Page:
Coral-conserving bacteria and carbon capture tech: The best green innovations of September 2021

Innovations highlighted here could protect marine habitats

As is to be expected in the final run-up to COP26, September has been a busy month in the sustainability space. The UN revealed that current commitments to the Paris Agreement will not result in even half of the emissions reductions needed to deliver a 2C world, or even one-quarter for the 1.5C pathway. As such, governments are being pressured to up ambition and action by NGOs, think-tanks, activists, businesses and all manner of other organisations. 

To help showcase the role that innovation will play in accelerating the delivery of a sustainable future, edie has partnered with leading global innovation platform, Springwise, to unearth some of the inspiring and transformational innovations which will help sustainability and net-zero professionals accelerate climate action. Our Green Innovations of the Month series, now powered by Springwise, rounds up a selection of the best breakthrough technologies and innovations which could help businesses and nations turn their climate ambitions into actions.

View the best green innovations of September 2021 below.

App using AI and crowdsourcing data to help farmers fight crop diseases

UN-endorsed PlantVillage is an app leveraging artificial intelligence (AI) to help small farmers around the world adapt to climate change. The initiative, which was initially used to track and assist with plant diseases, was rapidly focussed in 2020 to help with the huge locust outbreak that hit dozens of countries in West Africa, including Kenya, Ethiopia and Somalia.  

PlantVillage is based on crowdsourcing data and images submitted by users to track pests and plant disease. According to the company, the algorithms come from an integration of AI, satellite technology and their unique “dream team” field force. AI is used to analyse the images and diagnose the problem, after which it is able to generate detailed instructions for treatment. In addition, farmers in the local village nearby are warned about the issue and informed about how to prevent it.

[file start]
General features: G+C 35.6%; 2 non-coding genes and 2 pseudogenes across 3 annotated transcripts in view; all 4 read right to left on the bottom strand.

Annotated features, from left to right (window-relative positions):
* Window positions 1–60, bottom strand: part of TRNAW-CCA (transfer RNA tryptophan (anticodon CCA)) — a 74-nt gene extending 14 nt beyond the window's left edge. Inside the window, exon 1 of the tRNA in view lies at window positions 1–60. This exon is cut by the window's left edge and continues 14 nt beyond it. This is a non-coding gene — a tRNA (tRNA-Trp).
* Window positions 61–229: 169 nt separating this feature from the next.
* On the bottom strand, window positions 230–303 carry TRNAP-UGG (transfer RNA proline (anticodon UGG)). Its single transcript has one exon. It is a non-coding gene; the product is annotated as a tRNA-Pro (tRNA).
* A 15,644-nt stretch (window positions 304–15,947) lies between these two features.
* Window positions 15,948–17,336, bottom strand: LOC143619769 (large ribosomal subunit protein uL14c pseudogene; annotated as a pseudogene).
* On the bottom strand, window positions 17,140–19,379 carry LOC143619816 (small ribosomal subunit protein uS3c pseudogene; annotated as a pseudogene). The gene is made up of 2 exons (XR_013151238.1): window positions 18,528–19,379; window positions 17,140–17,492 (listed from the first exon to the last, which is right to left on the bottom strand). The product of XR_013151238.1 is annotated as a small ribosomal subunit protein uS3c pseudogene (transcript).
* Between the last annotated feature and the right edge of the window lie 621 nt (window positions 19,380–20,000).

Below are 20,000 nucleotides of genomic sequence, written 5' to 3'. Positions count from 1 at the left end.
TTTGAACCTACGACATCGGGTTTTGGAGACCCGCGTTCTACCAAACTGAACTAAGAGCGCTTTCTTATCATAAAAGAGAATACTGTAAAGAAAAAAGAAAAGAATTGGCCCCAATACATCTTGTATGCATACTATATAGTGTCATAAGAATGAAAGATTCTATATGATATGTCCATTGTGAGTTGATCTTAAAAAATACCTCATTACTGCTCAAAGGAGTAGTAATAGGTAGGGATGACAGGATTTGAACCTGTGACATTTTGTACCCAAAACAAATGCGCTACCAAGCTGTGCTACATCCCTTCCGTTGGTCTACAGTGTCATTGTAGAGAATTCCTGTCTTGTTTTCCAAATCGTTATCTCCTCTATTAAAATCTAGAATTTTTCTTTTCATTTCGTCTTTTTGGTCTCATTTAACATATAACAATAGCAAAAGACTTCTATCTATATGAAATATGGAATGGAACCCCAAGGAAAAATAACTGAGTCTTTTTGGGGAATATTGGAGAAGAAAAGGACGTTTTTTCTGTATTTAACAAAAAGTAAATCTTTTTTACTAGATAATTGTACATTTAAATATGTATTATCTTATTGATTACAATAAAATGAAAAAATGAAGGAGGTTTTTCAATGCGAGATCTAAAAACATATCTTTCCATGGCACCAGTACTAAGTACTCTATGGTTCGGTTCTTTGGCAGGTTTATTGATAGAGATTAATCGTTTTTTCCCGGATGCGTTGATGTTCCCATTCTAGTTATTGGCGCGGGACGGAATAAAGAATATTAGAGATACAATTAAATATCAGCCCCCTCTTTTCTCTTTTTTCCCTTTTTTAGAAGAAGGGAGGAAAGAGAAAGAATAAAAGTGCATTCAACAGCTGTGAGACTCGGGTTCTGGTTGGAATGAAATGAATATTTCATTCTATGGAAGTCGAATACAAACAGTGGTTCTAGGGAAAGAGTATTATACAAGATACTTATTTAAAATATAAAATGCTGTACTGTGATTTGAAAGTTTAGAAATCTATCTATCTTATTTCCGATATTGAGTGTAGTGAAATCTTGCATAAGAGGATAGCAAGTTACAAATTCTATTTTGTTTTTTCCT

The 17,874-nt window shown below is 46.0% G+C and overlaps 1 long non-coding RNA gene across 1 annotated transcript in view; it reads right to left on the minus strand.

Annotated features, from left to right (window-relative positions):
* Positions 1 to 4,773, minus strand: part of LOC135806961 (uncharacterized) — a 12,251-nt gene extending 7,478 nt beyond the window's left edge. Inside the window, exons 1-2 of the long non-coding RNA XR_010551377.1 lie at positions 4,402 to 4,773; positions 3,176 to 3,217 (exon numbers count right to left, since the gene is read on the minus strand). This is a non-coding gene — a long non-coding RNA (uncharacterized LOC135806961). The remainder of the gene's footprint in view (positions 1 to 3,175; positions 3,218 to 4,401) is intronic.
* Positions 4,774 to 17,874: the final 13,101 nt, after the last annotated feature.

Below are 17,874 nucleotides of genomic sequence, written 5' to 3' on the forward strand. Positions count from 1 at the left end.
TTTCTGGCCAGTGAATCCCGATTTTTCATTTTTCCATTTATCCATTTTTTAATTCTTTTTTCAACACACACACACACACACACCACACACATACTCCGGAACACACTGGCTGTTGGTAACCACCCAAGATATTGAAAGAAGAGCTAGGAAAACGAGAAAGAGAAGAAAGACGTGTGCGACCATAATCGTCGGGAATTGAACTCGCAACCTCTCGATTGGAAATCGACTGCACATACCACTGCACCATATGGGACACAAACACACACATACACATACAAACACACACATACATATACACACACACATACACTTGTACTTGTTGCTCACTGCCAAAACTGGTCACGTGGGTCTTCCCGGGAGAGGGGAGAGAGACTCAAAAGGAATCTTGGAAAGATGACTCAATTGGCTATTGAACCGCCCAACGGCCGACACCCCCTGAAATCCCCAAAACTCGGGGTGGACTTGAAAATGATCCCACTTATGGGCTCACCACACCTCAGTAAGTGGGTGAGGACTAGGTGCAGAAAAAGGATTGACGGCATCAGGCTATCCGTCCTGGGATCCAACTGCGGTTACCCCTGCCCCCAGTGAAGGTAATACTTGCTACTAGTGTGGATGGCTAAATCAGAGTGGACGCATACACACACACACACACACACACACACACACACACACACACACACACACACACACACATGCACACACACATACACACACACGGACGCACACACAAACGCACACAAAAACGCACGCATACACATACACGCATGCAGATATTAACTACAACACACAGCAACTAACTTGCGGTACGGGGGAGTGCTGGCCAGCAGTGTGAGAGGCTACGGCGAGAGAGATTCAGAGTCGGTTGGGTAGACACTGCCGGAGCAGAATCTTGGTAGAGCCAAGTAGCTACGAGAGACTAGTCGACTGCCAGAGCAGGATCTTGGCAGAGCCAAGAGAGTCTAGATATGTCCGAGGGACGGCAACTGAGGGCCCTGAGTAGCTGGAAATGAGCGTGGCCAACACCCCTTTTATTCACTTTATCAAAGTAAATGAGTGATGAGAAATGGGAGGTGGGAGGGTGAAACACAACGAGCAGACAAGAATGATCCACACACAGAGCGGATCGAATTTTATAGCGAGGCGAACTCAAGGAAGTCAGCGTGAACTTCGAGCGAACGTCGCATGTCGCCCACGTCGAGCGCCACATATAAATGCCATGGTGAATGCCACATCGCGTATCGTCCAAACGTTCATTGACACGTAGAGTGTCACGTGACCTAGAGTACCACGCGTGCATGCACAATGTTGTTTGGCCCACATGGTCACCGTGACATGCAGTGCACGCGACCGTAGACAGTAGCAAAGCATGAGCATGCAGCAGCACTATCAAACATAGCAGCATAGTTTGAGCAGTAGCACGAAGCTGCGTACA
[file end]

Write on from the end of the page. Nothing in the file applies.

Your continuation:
Supported by their collaboration with the UN, PlantVillage is now available in 60 countries across the globe and is available in 30 different languages, according to Fast Company. PlantVillage’s goal is to reach hundreds of millions of farmers aided by the partnership. 

Photo source PlantVillage

Distillation devices to filter seawater for drinking  

A group of students from the Asia Pacific Institute of Information Technology have created a sustainable desalination pod that runs on solar power and converts seawater into drinkable water. The device, which is named WaterPod, is made to tread the surface of the water to make drinking water accessible to sea nomads. WaterPod is Malaysia’s national winner of the James Dyson Award 2021. 

The desalination device is composed of a wick structure that absorbs seawater. Black fabric is placed on top of an aluminium plate and a transparent cover through which sunlight can pass. This is where the process of evaporation and condensation takes place. As the water spreads across the black fabric, it evaporates leaving the contaminant behind. As the water condenses again it is stored in the device and can be retrieved through a water pump system. The device is self-cleaning and made from recycled plastic materials collected from the oceans.

According to UNICEF and the WHO, 1 out of 3 people around the world lack access to safe drinking water and must travel long distances to purchase drinking water. With 97% of the earth’s water found in the oceans, desalination techniques have great potential. However, desalination is an expensive process and scalability still needs to be considered. For now, WaterPod offers a low-cost alternative that could create waves in the future.

Photo source James Dyson Award

Bacteria that could protect coral from heat stress 

With several recent research papers warning of the possibility of catastrophic climate changes occurring in the near future, scientists and innovators are working faster than ever. Teams are working to find, build and deploy solutions that will help keep the world’s temperature increase at or below 1.5C – but adaptation will still be needed. 

Microbial biologist Raquel Peixoto, from the King Abdullah University of Science and Technology in Saudi Arabia, has led a promising study into the application of bacteria to coral that helps reefs withstand increases in water temperature. Experts predict that only around 30% of the world’s coral will be alive at the end of the next decade and that the number could be in the single digits in worst-case scenarios. 

Heat causes coral to expel the algae that it needs for food in order to survive. In the lab, all of the coral fragments that received the probiotic treatment lived through a simulated heatwave, whereas 40% of the untreated pieces died. As well as preventing death, the healthy microbes appear to lessen post-heat stress disorder in coral. That then helps algae find new homes as they seek the healthiest, least stressed pieces of coral upon which to settle.